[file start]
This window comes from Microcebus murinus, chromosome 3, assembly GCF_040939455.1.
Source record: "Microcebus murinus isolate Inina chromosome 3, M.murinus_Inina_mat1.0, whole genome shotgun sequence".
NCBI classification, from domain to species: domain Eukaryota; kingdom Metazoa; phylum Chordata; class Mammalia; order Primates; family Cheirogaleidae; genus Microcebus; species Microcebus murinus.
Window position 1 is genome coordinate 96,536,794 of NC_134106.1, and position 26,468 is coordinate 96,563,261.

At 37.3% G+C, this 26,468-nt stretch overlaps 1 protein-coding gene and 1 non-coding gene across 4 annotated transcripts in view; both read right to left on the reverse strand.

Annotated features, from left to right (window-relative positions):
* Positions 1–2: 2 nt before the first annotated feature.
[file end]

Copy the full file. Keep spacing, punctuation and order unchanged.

This window comes from Microcebus murinus, chromosome 3, assembly GCF_040939455.1.
Source record: "Microcebus murinus isolate Inina chromosome 3, M.murinus_Inina_mat1.0, whole genome shotgun sequence".
NCBI classification, from domain to species: domain Eukaryota; kingdom Metazoa; phylum Chordata; class Mammalia; order Primates; family Cheirogaleidae; genus Microcebus; species Microcebus murinus.
Window position 1 is genome coordinate 96,536,794 of NC_134106.1, and position 26,468 is coordinate 96,563,261.

At 37.3% G+C, this 26,468-nt stretch overlaps 1 protein-coding gene and 1 non-coding gene across 4 annotated transcripts in view; both read right to left on the reverse strand.

Annotated features, from left to right (window-relative positions):
* Positions 1–2: 2 nt before the first annotated feature.